“Transformation” is a current buzzword used as an appellation to describe a range of phenomena, such as leadership, organisation, tourism, psychedelics, movements, and notably events with spiritual and proactive agendas. As anthropologists of ritual have long known, liminality—being in-between or on the threshold—is pivotal to transformation, whether of individuals, societies or cultures.
At the same time, researchers of electronic dance movements have long recognised that the socio-sonic aesthetic known as “the vibe” is an archetypically liminal state-of-affairs optimized by design. The presentation explores how a range of event-centered movements affect the liminal to effect transformation. Three cultural phenomena are to be addressed where events have evolved with transformational intent: psytrance, music festivals, and Burning Man. Cultural anthropologist Graham Peter St John discusses how transnational cultural movements orchestrate potential in events augmented by sensory technologies, participatory arts, and proliminal design. In doing so, he demonstrates how these event-cultures are infused with a conscious sensibility of the threshold, a collision of leisure and religiosity he calls “super liminal.”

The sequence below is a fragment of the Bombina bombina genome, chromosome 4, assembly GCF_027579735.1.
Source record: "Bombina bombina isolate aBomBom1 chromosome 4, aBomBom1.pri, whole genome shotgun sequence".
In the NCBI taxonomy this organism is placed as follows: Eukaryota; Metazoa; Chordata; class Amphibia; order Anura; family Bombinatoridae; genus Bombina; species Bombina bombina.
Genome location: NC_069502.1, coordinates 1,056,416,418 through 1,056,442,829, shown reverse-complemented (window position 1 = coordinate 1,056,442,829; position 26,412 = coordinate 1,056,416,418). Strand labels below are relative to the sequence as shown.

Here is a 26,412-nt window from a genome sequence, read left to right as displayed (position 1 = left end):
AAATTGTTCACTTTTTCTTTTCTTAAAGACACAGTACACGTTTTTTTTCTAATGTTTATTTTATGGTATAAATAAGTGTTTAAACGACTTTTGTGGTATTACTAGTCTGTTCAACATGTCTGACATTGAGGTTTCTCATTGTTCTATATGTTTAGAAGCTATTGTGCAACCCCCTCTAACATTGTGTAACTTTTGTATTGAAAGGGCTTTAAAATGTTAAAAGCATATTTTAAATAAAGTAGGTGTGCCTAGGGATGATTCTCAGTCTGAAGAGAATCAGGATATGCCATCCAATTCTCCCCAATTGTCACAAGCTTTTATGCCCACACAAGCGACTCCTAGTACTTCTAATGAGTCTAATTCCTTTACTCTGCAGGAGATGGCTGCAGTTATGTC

Graham St John, PhD, is a cultural anthropologist specialising in festivals, neotribes, and entheogens.